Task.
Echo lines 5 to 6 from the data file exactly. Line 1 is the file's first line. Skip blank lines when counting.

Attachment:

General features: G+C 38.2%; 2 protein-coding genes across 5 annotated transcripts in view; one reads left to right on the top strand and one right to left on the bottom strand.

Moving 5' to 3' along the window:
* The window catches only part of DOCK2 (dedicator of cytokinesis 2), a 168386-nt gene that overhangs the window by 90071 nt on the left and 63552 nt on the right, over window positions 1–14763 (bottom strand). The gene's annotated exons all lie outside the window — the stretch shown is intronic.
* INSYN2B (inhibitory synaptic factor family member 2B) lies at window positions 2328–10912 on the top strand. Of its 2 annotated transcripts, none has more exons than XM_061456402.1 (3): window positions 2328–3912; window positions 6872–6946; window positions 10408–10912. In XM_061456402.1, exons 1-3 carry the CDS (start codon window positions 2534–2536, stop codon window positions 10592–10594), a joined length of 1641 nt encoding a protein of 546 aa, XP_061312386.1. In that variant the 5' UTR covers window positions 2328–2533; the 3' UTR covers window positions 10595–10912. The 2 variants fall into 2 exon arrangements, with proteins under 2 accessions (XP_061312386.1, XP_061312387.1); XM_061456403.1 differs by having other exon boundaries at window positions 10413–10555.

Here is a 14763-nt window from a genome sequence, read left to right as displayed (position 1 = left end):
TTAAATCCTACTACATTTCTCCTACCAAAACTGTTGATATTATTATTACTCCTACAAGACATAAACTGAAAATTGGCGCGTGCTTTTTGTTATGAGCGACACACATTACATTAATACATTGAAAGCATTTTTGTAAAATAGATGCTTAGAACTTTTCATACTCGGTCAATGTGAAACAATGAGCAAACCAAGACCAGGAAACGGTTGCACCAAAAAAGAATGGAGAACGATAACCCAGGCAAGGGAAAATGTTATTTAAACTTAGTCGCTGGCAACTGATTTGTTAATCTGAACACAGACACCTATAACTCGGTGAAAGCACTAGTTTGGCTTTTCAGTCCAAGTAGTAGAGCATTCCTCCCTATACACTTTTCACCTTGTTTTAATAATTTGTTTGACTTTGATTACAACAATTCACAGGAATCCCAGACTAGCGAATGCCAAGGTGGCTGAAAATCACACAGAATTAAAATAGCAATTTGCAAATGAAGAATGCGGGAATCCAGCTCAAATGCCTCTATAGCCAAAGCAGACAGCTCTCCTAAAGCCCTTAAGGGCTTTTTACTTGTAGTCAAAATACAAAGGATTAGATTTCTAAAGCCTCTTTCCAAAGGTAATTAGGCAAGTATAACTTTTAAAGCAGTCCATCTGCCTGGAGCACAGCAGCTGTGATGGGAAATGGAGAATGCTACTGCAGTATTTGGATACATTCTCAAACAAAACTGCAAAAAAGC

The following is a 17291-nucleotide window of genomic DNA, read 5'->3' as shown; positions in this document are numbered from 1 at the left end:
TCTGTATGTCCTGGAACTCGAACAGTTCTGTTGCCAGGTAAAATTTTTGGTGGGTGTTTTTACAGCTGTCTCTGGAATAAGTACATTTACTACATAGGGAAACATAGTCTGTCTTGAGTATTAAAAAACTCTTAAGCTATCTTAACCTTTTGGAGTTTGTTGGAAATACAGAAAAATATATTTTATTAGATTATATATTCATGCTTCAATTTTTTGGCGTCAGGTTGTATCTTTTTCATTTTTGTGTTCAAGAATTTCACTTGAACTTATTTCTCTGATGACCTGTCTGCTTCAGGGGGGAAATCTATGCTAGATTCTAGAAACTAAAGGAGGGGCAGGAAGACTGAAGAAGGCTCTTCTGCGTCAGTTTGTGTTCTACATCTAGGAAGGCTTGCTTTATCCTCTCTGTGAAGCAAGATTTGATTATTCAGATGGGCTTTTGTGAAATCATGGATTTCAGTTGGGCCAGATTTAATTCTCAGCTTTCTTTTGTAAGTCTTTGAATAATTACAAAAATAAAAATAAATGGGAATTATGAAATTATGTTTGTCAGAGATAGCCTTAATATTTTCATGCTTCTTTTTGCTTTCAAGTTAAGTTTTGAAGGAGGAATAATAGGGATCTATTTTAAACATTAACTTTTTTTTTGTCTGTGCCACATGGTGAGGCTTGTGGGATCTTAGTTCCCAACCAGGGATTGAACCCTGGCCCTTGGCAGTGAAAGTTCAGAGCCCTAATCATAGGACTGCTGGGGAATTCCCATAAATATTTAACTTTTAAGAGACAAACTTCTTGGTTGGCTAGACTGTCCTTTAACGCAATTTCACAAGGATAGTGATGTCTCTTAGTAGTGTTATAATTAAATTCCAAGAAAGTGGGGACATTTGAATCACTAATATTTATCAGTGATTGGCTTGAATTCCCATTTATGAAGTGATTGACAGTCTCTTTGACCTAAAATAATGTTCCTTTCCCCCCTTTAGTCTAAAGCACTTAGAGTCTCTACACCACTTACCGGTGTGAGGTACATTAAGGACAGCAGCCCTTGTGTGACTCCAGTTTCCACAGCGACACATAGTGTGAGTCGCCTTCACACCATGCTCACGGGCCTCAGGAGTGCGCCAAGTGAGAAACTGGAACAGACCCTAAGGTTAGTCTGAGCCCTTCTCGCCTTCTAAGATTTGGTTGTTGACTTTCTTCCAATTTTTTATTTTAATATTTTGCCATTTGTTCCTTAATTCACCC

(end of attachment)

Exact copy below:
Here is a 14763-nt window from a genome sequence, read left to right as displayed (position 1 = left end):
TTAAATCCTACTACATTTCTCCTACCAAAACTGTTGATATTATTATTACTCCTACAAGACATAAACTGAAAATTGGCGCGTGCTTTTTGTTATGAGCGACACACATTACATTAATACATTGAAAGCATTTTTGTAAAATAGATGCTTAGAACTTTTCATACTCGGTCAATGTGAAACAATGAGCAAACCAAGACCAGGAAACGGTTGCACCAAAAAAGAATGGAGAACGATAACCCAGGCAAGGGAAAATGTTATTTAAACTTAGTCGCTGGCAACTGATTTGTTAATCTGAACACAGACACCTATAACTCGGTGAAAGCACTAGTTTGGCTTTTCAGTCCAAGTAGTAGAGCATTCCTCCCTATACACTTTTCACCTTGTTTTAATAATTTGTTTGACTTTGATTACAACAATTCACAGGAATCCCAGACTAGCGAATGCCAAGGTGGCTGAAAATCACACAGAATTAAAATAGCAATTTGCAAATGAAGAATGCGGGAATCCAGCTCAAATGCCTCTATAGCCAAAGCAGACAGCTCTCCTAAAGCCCTTAAGGGCTTTTTACTTGTAGTCAAAATACAAAGGATTAGATTTCTAAAGCCTCTTTCCAAAGGTAATTAGGCAAGTATAACTTTTAAAGCAGTCCATCTGCCTGGAGCACAGCAGCTGTGATGGGAAATGGAGAATGCTACTGCAGTATTTGGATACATTCTCAAACAAAACTGCAAAAAAGC